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7 of 7 people found the following review helpful
5.0 out of 5 stars As good as a Le Tissier free kick, 22 Aug 2010
This review is from: Beastly Fury: The Strange Birth Of British Football (Hardcover)
This is a compelling read and a book that I found impossible to put down. The history commences with the medieival origins of the game but the author gets his teeth stuck in in his subject with the emergence of the game within public schools. It was fascinating to discover how Association Football came about and it is difficult not to feel sorry for the public schools who fought to have their own unique rules adopted as the game became increasingly formalised only to see the sport develop into a monster they couldn't quite control as new, working class teams emerged to dominate the game. I was staggered just how different the rules would have been when the first FA Cup final was played at The Oval (!!) in 1872 - being only partially aware of this, I was thoroughly engrossed by this information.

Where the book scores is the way that it illustrates just how different the game was in Victorian times. The descriptions of the early FA Cup finals are heavy with nostalgia and the rapid ascent into the national consciousness was fascinating, in particular the importance of the game in Scotland where the pioneering Queens Park first introduced tactics that allowed successive Scottish teams to destroy their English counterparts. As the century wore on, it is striking how many parallels there were with the contemporary game and the book explains how Lancashire cluns poached the best talent from North of the border so as to dominate football. There is also the whiff of corruption involving Preston North End, the Manchester United of their day as well as other scandals involving players like Billy Meredith and much of the later chapters deal with this in detail. Other , more obscure subjects tackled include the evolution of football kits (Butka were the first manufacturers) , the eventual dominance over Rugby , the rise of amateurism with clubs like the Corinthians and the women's game. It is also interesting to see how many football clubs folded in this era.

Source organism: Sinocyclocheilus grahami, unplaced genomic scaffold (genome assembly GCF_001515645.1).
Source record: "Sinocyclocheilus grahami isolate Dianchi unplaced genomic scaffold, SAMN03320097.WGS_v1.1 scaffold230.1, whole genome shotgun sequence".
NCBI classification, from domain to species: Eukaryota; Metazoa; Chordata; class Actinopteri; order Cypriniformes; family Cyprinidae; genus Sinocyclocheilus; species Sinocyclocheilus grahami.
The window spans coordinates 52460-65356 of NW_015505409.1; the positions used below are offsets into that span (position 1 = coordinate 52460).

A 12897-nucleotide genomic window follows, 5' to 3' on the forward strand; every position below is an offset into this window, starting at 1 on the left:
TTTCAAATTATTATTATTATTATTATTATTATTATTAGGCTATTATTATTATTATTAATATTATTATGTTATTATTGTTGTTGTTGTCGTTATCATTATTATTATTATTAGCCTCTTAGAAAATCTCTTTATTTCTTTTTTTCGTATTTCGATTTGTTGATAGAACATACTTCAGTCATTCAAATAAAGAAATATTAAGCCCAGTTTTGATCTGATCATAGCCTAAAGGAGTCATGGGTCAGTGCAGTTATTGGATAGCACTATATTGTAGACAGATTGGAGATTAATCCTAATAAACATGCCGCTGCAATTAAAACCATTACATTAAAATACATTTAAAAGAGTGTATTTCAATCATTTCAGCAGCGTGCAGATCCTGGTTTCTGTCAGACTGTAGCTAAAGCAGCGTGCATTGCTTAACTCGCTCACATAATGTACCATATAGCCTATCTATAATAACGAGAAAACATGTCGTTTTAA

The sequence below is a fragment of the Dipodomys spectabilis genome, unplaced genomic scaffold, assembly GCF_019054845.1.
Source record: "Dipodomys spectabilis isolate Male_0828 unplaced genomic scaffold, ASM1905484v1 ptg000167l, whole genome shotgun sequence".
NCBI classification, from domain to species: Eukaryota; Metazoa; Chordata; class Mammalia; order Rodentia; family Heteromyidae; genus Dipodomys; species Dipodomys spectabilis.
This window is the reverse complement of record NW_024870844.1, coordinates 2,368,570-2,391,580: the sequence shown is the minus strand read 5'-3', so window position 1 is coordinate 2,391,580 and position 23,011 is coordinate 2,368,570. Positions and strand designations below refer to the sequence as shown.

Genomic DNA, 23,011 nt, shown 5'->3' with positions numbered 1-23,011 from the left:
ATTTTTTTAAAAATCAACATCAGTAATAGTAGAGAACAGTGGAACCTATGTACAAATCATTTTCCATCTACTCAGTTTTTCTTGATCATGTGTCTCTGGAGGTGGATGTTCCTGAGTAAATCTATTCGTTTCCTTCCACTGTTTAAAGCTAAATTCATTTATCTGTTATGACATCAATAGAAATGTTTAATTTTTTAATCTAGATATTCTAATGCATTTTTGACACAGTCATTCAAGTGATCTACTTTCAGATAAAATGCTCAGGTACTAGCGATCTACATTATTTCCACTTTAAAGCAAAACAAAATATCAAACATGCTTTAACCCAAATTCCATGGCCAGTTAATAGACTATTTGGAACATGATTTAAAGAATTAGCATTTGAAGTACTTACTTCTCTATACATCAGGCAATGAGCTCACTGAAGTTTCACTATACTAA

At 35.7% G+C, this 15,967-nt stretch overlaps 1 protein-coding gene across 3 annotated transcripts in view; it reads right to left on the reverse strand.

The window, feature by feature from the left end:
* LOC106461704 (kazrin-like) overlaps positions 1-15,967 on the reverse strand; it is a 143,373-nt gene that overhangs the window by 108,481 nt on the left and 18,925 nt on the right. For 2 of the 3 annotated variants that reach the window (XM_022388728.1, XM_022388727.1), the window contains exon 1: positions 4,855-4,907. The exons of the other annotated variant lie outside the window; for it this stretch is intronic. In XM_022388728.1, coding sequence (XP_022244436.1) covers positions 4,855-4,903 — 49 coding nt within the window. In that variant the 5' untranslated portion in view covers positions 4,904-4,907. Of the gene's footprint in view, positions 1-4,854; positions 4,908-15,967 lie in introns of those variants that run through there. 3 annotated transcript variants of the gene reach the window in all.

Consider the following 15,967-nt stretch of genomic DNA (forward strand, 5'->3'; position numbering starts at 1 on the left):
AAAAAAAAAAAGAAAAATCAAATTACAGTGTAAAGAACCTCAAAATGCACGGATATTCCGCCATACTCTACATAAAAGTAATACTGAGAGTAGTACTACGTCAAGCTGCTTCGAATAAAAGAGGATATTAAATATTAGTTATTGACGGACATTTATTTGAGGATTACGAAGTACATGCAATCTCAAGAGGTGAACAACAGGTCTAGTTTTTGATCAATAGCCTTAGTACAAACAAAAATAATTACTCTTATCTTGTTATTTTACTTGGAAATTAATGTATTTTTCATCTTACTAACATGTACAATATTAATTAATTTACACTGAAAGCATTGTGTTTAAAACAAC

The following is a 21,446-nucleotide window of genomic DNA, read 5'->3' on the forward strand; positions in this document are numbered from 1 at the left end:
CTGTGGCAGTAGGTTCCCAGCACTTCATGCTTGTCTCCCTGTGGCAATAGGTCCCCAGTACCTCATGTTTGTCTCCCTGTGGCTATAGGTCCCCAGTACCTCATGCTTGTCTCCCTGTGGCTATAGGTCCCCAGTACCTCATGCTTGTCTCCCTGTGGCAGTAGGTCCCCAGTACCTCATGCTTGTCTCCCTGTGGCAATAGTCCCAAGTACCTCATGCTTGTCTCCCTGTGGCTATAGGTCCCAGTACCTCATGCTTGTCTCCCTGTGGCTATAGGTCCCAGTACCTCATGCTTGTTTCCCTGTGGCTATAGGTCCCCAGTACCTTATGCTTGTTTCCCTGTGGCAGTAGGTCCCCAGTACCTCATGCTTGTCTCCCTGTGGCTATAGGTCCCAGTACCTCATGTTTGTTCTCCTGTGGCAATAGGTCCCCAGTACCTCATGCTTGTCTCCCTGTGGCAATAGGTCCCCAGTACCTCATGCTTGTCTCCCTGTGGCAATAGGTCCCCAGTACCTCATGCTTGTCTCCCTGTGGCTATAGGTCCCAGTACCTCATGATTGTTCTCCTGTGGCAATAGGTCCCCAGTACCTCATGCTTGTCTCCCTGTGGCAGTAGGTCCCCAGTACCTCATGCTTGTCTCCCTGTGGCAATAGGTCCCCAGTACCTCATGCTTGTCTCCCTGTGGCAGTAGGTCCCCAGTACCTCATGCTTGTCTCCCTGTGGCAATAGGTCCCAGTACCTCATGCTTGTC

My only misgiving is that this book does not really take into account the evolution of football in the South other than within the public schools. Whilst the Northern clubs are rightly given priority as they were very much the top teams of the day, I would have loved to have learned more about the evolution of other clubs and the origins of the Southern League which is totally neglected in this book. Given that my team , Southampton, dominated the Southern League at this time when they had the likes of C.B. Fry and Charles Smith (the man who took football to Brazil ) in the team, this is a shame. However, I am hoping that Richard Sanders decides to address this in a fully up volume which would be very much welcomed.

This is easily the most interesting and entertaining book I have read this year. Football books are often a by-word for stinkers but "Beastly Fury" is both well researched and engrossing. Having read it, I am now on the look out for more books about Victorian football as it has definately whetted my appetite. Unreservedly recommended.
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Initial post: 6 Sep 2010 15:20:13 BDT
Those Le Tissier free kicks were indeed very good even though he got tagged as a "Luxury Player" (unfairly IMHO) by some Scottish pundit.
But try asking the kids today who Le Tissier was...!
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